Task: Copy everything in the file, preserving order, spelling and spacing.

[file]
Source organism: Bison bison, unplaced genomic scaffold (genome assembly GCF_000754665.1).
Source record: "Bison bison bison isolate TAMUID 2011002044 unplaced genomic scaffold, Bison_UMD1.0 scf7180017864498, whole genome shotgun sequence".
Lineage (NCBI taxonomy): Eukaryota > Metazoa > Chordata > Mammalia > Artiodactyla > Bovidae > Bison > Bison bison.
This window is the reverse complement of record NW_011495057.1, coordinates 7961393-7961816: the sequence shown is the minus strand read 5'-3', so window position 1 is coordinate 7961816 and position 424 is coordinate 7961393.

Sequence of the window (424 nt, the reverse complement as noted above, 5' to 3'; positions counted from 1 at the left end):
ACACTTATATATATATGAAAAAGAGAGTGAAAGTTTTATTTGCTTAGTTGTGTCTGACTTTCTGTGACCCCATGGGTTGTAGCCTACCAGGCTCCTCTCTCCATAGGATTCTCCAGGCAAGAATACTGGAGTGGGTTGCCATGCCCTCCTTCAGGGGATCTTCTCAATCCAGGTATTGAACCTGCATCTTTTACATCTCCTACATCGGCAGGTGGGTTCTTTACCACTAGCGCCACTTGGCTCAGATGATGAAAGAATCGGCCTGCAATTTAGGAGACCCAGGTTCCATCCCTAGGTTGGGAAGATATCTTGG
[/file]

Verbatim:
Source organism: Bison bison, unplaced genomic scaffold (genome assembly GCF_000754665.1).
Source record: "Bison bison bison isolate TAMUID 2011002044 unplaced genomic scaffold, Bison_UMD1.0 scf7180017864498, whole genome shotgun sequence".
Lineage (NCBI taxonomy): Eukaryota > Metazoa > Chordata > Mammalia > Artiodactyla > Bovidae > Bison > Bison bison.
This window is the reverse complement of record NW_011495057.1, coordinates 7961393-7961816: the sequence shown is the minus strand read 5'-3', so window position 1 is coordinate 7961816 and position 424 is coordinate 7961393.

Sequence of the window (424 nt, the reverse complement as noted above, 5' to 3'; positions counted from 1 at the left end):
ACACTTATATATATATGAAAAAGAGAGTGAAAGTTTTATTTGCTTAGTTGTGTCTGACTTTCTGTGACCCCATGGGTTGTAGCCTACCAGGCTCCTCTCTCCATAGGATTCTCCAGGCAAGAATACTGGAGTGGGTTGCCATGCCCTCCTTCAGGGGATCTTCTCAATCCAGGTATTGAACCTGCATCTTTTACATCTCCTACATCGGCAGGTGGGTTCTTTACCACTAGCGCCACTTGGCTCAGATGATGAAAGAATCGGCCTGCAATTTAGGAGACCCAGGTTCCATCCCTAGGTTGGGAAGATATCTTGG